Idaho health insurance officials took the stand behind closed doors Tuesday, during a trial that pits Idaho's major health care providers against each other.
The courtroom will be off-limits to the public for portions of the trial, which examines whether St. Luke's Health System broke the law when it bought Saltzer Medical Group, giving it a much larger share of the primary care market in Nampa.
U.S. District Judge B. Lynn Winmill is allowing certain testimony to be designated "attorneys' eyes only" — meaning that even employees of businesses involved in the lawsuit must leave the courtroom — if it could reveal trade secrets, such as a witness explaining how a health insurer negotiates with hospitals. However, some transcripts of testimony will be available after attorneys review the transcripts and redact sensitive information.
The trial started Monday with opening statements from the Idaho Attorney General, Federal Trade Commission, Saint Alphonsus Health System, Treasure Valley Hospital and from the two businesses they are suing — St. Luke's and Saltzer. The courtroom was closed Monday while a Saint Alphonsus attorney gave his opening statement and while the first witness, a Blue Cross of Idaho official, took the stand.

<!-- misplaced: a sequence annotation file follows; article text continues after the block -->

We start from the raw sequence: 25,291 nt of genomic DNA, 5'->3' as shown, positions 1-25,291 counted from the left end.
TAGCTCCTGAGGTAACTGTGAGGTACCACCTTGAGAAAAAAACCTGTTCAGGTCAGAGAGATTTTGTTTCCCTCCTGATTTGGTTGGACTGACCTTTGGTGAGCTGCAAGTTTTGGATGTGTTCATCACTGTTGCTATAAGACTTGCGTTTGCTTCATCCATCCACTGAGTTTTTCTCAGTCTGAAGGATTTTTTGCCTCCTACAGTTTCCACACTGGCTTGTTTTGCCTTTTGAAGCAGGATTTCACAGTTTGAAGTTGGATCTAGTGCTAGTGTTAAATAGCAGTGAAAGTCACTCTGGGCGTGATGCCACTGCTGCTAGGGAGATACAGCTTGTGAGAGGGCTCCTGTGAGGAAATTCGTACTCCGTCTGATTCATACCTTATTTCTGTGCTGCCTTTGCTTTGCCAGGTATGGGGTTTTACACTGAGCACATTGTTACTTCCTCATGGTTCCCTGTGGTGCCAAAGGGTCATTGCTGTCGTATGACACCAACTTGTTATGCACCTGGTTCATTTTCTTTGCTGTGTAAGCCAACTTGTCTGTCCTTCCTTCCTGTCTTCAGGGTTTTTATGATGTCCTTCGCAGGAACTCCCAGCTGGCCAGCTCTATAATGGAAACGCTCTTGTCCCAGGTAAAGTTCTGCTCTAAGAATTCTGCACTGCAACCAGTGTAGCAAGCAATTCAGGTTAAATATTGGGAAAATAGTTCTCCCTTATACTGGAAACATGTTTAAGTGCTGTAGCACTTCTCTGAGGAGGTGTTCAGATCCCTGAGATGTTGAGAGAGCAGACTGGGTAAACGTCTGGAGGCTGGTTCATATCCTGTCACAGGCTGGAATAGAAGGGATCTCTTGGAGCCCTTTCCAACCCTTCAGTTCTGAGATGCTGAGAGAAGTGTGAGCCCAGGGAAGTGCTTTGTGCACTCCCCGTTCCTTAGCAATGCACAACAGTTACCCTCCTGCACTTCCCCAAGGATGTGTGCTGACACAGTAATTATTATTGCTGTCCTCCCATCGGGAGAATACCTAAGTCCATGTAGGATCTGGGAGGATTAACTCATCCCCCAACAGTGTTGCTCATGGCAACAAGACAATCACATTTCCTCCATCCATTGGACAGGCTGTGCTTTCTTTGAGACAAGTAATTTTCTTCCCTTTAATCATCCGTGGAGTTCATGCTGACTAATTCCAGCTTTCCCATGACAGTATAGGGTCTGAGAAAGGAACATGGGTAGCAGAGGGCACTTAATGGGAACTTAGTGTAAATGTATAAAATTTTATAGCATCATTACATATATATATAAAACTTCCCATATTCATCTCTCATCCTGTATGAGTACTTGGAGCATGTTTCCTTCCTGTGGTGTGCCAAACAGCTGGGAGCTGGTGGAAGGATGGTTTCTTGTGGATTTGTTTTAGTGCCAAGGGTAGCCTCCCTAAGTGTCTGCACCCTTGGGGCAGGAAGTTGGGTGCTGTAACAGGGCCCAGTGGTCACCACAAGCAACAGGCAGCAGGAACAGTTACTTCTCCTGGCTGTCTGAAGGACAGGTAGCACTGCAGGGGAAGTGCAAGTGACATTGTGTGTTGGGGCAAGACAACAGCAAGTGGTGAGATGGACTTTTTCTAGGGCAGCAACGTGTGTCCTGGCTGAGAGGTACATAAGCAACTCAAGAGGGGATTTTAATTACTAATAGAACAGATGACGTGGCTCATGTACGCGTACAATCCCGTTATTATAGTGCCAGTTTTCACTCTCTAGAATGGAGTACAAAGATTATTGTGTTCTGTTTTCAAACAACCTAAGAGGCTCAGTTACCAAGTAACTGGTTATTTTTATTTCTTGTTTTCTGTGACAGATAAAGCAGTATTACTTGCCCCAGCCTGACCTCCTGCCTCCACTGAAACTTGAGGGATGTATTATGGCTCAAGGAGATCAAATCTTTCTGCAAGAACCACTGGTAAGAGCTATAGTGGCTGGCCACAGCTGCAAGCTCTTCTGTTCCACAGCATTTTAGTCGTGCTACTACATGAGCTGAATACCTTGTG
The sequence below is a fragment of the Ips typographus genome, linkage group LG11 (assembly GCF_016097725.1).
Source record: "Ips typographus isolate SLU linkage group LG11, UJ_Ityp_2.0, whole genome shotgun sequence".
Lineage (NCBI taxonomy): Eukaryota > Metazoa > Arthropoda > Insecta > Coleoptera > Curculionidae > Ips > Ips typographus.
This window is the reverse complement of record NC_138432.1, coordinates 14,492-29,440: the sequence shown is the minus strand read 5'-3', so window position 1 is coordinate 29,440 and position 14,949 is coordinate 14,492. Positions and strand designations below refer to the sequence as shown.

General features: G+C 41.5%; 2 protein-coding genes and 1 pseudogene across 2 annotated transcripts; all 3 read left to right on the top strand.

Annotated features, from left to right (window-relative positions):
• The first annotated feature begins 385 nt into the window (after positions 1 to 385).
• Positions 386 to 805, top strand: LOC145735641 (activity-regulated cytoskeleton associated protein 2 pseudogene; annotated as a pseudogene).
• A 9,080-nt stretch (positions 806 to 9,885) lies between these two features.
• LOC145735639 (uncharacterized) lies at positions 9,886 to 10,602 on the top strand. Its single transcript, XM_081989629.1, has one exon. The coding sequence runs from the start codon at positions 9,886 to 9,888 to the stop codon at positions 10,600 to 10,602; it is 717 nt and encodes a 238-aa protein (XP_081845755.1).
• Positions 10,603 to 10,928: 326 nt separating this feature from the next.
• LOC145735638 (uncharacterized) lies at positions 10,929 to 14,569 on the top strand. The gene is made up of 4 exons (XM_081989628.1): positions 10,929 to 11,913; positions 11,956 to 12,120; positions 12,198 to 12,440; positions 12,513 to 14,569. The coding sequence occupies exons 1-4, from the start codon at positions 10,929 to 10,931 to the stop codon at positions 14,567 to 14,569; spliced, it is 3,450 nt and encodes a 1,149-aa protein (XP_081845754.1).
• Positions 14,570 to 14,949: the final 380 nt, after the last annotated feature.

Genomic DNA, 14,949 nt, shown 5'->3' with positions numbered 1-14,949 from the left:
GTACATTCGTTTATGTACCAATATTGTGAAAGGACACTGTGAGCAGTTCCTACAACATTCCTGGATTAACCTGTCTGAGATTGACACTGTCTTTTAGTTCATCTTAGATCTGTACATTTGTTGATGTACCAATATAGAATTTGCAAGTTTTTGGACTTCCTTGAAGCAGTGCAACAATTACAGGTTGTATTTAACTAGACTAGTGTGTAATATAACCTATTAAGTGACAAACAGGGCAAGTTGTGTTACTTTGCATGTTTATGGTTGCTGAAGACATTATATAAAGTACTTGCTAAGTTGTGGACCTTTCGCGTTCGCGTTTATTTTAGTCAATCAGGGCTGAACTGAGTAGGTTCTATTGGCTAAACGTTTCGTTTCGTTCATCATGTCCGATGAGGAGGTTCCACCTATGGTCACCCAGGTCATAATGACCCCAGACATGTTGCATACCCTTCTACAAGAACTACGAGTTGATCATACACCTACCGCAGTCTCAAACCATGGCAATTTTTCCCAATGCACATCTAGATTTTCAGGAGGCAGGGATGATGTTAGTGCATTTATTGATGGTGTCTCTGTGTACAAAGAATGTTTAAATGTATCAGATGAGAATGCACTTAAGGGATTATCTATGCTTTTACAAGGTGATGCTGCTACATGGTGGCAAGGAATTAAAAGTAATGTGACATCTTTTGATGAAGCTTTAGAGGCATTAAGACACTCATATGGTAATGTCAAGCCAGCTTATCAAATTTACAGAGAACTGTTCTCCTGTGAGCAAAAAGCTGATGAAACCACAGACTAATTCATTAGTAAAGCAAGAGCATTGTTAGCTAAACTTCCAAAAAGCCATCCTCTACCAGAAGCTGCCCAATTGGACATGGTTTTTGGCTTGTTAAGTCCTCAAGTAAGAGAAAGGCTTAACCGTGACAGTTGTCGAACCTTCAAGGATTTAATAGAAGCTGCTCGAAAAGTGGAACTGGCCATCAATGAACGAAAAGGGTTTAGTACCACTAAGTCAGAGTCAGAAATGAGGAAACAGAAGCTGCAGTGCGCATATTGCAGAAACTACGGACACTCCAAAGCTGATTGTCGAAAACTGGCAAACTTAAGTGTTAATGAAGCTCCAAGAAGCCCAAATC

The courtroom is likely to be open to the public Wednesday, which is expected to start with the video deposition of a former Regence BlueShield of Idaho executive.
St. Luke's CEO David Pate and Saint Alphonsus CEO Sally Jeffcoat have written blog posts about the first day of the trial. Idaho Attorney General Lawrence Wasden — represented in court by Brett DeLange, consumer protection division chief — has posted opening statements from DeLange and FTC Attorney Tom Greene.